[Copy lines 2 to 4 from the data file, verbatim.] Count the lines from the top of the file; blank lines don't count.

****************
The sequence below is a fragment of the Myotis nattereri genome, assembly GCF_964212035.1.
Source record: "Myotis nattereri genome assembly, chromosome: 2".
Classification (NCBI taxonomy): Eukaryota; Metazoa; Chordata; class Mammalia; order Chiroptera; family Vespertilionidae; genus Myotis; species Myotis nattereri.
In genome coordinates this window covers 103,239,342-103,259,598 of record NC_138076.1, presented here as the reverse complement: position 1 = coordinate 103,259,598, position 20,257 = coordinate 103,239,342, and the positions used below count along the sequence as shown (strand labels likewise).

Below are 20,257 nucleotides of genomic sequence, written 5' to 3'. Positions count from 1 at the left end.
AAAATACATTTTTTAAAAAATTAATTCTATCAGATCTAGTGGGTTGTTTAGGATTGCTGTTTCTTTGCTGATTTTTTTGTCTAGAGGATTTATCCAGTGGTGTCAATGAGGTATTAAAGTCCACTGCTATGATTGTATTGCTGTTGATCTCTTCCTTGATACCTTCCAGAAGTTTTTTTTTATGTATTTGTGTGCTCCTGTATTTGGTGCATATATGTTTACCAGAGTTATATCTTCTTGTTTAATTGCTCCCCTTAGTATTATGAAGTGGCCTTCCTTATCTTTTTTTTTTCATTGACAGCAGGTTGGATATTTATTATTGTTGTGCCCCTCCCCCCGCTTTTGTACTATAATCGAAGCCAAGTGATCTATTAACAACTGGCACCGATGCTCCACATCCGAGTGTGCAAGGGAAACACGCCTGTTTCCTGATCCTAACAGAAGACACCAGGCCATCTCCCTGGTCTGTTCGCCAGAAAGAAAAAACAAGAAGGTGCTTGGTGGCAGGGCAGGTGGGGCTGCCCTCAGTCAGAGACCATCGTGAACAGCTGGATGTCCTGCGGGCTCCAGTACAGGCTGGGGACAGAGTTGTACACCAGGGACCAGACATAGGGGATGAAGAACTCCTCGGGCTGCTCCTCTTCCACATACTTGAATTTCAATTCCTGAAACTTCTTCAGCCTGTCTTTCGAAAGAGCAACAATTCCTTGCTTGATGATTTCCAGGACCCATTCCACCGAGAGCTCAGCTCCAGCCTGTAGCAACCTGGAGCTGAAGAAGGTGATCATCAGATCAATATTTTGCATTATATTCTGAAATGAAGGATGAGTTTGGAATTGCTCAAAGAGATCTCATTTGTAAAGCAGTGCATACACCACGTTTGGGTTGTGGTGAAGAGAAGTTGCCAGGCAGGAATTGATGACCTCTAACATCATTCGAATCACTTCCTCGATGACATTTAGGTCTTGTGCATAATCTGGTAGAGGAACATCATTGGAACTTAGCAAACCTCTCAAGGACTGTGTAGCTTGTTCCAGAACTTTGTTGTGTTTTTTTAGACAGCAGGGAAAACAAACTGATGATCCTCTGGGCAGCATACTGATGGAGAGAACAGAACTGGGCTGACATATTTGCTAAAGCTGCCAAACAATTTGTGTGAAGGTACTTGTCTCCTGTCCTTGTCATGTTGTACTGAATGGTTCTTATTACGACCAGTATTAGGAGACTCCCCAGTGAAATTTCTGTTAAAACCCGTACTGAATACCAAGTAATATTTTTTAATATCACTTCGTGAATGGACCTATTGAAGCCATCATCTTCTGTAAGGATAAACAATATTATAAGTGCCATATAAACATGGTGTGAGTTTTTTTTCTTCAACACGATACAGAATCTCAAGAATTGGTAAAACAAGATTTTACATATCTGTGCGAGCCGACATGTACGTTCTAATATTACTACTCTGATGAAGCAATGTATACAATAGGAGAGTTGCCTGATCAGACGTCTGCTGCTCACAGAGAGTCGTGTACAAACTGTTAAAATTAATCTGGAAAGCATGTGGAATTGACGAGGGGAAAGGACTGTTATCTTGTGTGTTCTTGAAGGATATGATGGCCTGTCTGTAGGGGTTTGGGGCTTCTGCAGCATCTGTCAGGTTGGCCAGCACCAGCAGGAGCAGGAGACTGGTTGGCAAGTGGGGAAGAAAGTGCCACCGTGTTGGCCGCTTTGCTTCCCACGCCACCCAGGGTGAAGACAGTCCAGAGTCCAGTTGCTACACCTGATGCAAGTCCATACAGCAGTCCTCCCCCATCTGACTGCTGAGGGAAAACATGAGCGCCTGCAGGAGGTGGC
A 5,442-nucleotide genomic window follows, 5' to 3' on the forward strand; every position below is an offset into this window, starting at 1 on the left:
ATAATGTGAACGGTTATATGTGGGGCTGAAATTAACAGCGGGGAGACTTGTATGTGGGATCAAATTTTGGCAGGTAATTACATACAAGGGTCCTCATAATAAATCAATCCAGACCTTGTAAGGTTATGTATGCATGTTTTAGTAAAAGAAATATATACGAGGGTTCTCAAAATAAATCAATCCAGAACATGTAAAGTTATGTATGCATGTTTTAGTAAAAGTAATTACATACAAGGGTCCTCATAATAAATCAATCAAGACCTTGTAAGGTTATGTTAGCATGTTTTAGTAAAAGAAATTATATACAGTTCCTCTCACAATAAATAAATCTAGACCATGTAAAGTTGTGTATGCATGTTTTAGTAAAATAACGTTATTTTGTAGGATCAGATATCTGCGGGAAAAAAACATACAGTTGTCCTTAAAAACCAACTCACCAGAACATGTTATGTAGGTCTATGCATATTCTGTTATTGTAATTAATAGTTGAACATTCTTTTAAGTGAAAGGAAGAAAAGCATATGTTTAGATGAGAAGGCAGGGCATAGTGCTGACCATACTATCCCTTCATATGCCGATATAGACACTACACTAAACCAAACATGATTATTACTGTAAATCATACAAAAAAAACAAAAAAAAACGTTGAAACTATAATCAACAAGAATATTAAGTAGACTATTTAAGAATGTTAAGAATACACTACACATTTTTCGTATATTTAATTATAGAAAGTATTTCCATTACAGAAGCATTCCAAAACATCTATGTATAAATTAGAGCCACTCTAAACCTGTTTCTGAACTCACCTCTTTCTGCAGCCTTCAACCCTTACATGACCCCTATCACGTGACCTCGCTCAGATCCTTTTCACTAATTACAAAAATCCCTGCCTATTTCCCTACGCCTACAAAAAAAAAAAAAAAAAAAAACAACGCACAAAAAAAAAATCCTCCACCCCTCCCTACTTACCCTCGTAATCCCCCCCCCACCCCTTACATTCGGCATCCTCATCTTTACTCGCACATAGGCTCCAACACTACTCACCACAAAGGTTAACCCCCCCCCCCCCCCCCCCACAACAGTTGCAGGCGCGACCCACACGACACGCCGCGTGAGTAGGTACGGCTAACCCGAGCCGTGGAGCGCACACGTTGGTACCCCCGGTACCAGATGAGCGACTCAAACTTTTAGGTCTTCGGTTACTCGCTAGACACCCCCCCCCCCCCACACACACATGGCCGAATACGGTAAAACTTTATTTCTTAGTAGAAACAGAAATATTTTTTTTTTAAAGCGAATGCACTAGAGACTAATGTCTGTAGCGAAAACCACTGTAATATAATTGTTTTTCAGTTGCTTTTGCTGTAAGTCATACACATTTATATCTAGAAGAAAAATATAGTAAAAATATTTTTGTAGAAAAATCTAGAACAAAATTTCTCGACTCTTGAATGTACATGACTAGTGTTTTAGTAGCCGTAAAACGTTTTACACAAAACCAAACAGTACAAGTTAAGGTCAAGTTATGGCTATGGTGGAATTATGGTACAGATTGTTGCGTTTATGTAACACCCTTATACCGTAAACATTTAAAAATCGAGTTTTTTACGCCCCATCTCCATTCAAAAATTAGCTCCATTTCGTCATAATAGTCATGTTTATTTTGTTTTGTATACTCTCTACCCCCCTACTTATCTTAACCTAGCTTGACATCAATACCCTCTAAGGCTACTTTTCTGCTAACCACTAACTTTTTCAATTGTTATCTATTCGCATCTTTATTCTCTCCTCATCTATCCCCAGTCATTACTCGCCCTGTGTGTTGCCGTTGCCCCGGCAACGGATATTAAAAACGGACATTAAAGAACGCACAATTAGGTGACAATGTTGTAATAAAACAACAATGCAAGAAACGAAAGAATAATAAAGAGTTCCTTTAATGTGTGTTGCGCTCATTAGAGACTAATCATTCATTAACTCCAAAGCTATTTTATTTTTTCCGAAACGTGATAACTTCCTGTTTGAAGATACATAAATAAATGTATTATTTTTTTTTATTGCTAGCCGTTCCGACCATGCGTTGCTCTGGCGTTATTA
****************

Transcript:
Source record: "Myotis nattereri genome assembly, chromosome: 2".
Classification (NCBI taxonomy): Eukaryota; Metazoa; Chordata; class Mammalia; order Chiroptera; family Vespertilionidae; genus Myotis; species Myotis nattereri.
In genome coordinates this window covers 103,239,342-103,259,598 of record NC_138076.1, presented here as the reverse complement: position 1 = coordinate 103,259,598, position 20,257 = coordinate 103,239,342, and the positions used below count along the sequence as shown (strand labels likewise).